“It is the people’s will to fight corruption,” Hanoon said, implying that responsibility lies with the people of Iraq. “We will soon put a strategy forward to fight corruption? Corruption is a crime, which will never end, like other crimes. We have to set rules, deterrent rules, and so on.” Nevertheless, he acknowledged that informing the authorities are another important method of whistleblowing about acts of corruption. So too is digitisation, which is something he is pushing to see implemented, and believes will be better able to monitor abuses of corruption.

Regarding the committee’s work with the courts to prosecute corruption through the legal system, Hanoon was hopeful. “We are sure we will get good results… Corruption is a big crime in this country, but it must decrease. I will take a pledge to achieve such a thing. Fighting corruption depends on God, determination, and loving Iraq.”

Pushed by the moderator for concrete steps at the CBI, who suggested that 20 years ago Iraq’s 73 banks should have been closed or privatised, Allaq told the audience that he cannot provide a detailed description of this in such a rapidly changing environment. “We are facing inherited, accumulated reasons,” he said, acknowledging the fast-moving pressure, and the slow pace of change. “These banks are state-owned banks, and the linkage is exceptional and strange… There are major obstacles, and we are doing our best to remove these obstacles. We cannot produce accounts from previous years – this is a serious issue we are suffering from.” Asked for a figure on the reserves of the CBI’s assets and the cost of maintaining the federal rate, Allaq could not directly answer. “It depends on the calculation of the assets,” he said. Regarding the recovery of foreign currency, he told the audience that: “We work jointly in the framework… we have set up channels to monitor this.”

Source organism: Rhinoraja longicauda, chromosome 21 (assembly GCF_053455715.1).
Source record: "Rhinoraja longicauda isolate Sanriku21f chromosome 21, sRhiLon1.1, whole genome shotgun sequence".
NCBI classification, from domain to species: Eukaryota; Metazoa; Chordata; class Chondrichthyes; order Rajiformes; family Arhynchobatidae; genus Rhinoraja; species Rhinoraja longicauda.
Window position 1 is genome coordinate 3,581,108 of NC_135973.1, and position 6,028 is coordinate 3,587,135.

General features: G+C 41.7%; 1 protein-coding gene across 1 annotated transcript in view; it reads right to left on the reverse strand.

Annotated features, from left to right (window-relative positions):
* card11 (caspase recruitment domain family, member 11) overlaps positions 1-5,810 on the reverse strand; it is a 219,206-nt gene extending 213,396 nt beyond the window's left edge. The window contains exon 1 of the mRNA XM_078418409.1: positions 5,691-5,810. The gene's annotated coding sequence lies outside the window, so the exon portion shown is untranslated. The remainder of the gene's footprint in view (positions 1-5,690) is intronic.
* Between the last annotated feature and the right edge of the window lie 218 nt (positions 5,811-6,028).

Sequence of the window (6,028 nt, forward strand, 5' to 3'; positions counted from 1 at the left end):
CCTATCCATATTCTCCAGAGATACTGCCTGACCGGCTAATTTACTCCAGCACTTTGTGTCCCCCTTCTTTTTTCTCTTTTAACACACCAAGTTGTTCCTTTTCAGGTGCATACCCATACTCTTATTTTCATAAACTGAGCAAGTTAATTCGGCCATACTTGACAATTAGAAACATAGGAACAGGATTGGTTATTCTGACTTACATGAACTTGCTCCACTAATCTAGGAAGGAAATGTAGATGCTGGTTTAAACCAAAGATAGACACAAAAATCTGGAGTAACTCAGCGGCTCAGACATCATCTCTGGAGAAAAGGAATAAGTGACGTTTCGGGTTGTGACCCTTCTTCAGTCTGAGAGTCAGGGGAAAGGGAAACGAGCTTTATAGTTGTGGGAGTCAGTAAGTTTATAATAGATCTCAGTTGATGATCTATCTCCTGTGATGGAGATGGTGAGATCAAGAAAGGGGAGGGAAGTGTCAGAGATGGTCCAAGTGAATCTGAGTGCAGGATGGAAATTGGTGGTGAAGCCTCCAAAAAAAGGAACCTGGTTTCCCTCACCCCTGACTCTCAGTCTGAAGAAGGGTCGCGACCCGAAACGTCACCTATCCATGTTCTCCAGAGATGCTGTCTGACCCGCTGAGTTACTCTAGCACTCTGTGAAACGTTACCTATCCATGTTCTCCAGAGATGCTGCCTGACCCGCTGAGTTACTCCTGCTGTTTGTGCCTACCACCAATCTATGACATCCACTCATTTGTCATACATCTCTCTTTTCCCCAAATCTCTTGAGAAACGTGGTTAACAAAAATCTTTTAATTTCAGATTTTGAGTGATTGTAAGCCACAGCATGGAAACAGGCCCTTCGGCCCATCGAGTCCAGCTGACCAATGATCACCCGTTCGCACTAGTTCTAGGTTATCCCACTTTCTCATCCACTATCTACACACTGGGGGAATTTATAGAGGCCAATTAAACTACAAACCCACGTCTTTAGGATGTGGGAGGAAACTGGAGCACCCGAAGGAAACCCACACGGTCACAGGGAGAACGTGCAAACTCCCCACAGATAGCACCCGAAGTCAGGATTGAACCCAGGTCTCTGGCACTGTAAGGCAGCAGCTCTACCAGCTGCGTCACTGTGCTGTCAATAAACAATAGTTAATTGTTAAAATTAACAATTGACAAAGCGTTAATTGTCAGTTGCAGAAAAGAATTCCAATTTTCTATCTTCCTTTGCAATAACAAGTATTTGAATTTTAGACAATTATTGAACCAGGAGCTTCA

Concluding the conversation, Hanoon said that a combination of laws, institutions, and people’s will are needed to fight corruption. “Poor people are the victims of corruption, and they sacrificed their blood to fight corruption,” he said. “Wherever we find it, we have to fight corruption… [Prime Minister] Al-Sudani has a true drive to fight corruption,” he added. “We have to provide services to the people and it is a government failure that we are not doing this. We have to remove the inefficient officials. Why should we keep inactive, lazy people in high positions? We need to remove them and bring in new skilled people. We have to have faith in God, and believe we will be held accountable… We left Iraq to be taken by the corrupt, we have to reconcile and grasp this opportunity to save Iraq.” Questioned on the necessary specific legislative reforms, Hanoon said that the Integrity Committee was currently in the stage of studying the legislation, and following up on cases to study results, and assess what works. “We have to narrow the gap, and not give any space for them to commit their crimes.”

Iraq Forum: For Stability and Prosperity


Session 1: Tackling Corruption and Reforming the Financial System

Session video